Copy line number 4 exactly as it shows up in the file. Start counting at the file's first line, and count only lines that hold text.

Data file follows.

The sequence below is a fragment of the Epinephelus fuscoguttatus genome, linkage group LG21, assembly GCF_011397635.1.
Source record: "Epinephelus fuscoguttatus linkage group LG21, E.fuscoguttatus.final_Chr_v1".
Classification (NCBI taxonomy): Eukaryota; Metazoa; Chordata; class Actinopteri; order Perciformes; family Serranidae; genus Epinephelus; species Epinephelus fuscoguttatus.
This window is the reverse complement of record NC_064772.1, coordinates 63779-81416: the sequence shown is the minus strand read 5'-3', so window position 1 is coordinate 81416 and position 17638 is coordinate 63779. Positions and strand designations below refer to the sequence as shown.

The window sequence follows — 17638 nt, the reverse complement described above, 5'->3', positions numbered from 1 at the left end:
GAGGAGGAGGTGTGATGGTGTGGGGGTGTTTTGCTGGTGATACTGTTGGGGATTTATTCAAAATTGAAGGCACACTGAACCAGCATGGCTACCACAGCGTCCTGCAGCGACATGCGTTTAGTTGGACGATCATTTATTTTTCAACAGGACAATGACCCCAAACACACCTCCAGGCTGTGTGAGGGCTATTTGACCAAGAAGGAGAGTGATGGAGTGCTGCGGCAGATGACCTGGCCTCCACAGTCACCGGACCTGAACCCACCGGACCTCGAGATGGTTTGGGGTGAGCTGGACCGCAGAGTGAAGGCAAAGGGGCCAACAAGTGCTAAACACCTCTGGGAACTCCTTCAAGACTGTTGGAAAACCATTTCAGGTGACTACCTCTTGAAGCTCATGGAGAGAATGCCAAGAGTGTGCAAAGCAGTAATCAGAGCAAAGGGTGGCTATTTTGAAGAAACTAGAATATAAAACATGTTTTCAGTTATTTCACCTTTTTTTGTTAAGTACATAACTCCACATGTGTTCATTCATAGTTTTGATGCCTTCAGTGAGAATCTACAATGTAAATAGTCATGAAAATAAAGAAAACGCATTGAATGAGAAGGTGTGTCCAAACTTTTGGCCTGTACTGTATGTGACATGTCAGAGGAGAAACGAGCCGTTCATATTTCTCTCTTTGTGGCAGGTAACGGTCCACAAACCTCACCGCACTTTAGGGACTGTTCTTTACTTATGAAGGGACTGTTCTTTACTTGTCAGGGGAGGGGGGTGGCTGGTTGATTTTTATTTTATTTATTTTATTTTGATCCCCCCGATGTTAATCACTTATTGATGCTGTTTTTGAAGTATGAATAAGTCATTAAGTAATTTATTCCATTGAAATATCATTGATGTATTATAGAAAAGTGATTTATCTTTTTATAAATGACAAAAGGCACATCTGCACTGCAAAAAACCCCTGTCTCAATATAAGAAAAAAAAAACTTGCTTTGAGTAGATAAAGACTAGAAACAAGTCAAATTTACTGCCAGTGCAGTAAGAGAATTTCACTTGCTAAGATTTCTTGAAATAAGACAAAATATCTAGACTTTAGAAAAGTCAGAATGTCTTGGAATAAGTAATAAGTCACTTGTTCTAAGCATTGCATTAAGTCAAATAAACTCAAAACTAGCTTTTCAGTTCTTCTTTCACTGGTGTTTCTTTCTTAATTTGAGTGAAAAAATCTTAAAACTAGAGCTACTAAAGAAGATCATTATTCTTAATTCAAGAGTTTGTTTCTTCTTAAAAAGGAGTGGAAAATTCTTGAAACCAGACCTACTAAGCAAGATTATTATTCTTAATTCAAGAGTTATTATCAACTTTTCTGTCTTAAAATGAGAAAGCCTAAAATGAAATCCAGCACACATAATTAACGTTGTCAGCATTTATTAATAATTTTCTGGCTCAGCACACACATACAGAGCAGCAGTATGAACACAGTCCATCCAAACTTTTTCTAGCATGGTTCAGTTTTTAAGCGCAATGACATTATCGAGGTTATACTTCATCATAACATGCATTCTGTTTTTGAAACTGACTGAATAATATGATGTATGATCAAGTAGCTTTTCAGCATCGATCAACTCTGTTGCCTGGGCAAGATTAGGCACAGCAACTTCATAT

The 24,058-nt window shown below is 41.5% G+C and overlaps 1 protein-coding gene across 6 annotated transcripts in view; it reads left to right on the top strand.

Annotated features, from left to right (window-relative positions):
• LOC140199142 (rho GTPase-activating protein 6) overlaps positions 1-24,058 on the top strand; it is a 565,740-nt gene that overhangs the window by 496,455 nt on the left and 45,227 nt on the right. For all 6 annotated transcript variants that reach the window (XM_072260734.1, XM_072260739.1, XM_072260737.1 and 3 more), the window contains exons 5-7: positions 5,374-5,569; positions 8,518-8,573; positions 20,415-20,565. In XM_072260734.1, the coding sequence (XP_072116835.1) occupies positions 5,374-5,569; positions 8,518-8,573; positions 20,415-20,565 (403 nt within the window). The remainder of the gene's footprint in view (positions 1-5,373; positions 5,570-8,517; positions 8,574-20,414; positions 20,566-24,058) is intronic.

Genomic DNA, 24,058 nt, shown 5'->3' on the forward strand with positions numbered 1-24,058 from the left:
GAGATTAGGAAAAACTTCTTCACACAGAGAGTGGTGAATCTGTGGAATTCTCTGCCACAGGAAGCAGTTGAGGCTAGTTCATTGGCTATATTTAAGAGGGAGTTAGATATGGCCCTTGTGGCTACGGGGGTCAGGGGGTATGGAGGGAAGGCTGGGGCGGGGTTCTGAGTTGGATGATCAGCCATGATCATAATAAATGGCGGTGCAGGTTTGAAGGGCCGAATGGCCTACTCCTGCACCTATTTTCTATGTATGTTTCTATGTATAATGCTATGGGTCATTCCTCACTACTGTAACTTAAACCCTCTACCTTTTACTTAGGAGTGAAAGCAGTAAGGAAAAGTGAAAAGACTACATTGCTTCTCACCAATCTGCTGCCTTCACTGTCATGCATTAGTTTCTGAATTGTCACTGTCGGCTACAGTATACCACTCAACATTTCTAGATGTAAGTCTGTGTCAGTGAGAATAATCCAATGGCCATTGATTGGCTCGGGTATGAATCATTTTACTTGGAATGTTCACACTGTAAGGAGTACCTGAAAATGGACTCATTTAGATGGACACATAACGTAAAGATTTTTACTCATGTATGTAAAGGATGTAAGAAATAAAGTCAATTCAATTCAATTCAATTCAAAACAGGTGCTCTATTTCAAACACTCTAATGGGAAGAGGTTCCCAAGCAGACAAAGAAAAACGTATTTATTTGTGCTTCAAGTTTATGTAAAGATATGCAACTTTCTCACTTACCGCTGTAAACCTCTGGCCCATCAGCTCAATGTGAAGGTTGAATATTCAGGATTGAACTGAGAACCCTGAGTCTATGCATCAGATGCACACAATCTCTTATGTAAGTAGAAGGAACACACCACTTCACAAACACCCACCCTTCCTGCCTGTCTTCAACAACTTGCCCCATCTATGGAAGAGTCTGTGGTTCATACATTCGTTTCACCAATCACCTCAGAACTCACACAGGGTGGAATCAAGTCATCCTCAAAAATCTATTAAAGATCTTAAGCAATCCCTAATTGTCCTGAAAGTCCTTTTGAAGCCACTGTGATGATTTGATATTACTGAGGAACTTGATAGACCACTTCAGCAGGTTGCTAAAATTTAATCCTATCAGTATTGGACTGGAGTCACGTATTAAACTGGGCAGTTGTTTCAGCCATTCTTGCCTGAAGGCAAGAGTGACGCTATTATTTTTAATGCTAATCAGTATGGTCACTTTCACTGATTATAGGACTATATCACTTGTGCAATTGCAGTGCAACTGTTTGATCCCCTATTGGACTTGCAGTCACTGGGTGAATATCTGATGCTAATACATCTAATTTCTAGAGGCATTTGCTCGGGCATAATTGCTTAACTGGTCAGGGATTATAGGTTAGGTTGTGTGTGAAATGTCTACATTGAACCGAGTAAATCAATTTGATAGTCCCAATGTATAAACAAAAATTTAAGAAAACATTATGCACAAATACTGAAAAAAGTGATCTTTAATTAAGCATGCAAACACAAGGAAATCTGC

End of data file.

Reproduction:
This window is the reverse complement of record NC_064772.1, coordinates 63779-81416: the sequence shown is the minus strand read 5'-3', so window position 1 is coordinate 81416 and position 17638 is coordinate 63779. Positions and strand designations below refer to the sequence as shown.